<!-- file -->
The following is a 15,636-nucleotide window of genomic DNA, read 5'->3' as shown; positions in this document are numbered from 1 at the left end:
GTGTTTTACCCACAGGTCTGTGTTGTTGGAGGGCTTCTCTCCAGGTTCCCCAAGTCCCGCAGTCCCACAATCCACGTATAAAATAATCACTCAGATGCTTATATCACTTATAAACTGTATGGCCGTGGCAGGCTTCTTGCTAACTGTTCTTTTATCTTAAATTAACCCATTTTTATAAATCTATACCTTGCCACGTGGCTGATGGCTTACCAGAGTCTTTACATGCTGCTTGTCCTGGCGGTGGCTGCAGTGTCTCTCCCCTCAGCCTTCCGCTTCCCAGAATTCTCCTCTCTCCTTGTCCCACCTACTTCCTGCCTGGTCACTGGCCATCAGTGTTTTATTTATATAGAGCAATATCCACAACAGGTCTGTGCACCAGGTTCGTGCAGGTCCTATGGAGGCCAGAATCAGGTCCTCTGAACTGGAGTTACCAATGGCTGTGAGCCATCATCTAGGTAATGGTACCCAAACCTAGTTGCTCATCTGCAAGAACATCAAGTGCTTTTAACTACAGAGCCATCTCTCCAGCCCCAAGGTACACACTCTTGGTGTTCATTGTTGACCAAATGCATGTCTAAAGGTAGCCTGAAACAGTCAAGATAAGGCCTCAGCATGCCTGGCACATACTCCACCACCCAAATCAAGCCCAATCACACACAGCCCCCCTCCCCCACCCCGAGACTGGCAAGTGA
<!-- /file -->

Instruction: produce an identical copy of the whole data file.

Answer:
The following is a 15,636-nucleotide window of genomic DNA, read 5'->3' as shown; positions in this document are numbered from 1 at the left end:
GTGTTTTACCCACAGGTCTGTGTTGTTGGAGGGCTTCTCTCCAGGTTCCCCAAGTCCCGCAGTCCCACAATCCACGTATAAAATAATCACTCAGATGCTTATATCACTTATAAACTGTATGGCCGTGGCAGGCTTCTTGCTAACTGTTCTTTTATCTTAAATTAACCCATTTTTATAAATCTATACCTTGCCACGTGGCTGATGGCTTACCAGAGTCTTTACATGCTGCTTGTCCTGGCGGTGGCTGCAGTGTCTCTCCCCTCAGCCTTCCGCTTCCCAGAATTCTCCTCTCTCCTTGTCCCACCTACTTCCTGCCTGGTCACTGGCCATCAGTGTTTTATTTATATAGAGCAATATCCACAACAGGTCTGTGCACCAGGTTCGTGCAGGTCCTATGGAGGCCAGAATCAGGTCCTCTGAACTGGAGTTACCAATGGCTGTGAGCCATCATCTAGGTAATGGTACCCAAACCTAGTTGCTCATCTGCAAGAACATCAAGTGCTTTTAACTACAGAGCCATCTCTCCAGCCCCAAGGTACACACTCTTGGTGTTCATTGTTGACCAAATGCATGTCTAAAGGTAGCCTGAAACAGTCAAGATAAGGCCTCAGCATGCCTGGCACATACTCCACCACCCAAATCAAGCCCAATCACACACAGCCCCCCTCCCCCACCCCGAGACTGGCAAGTGA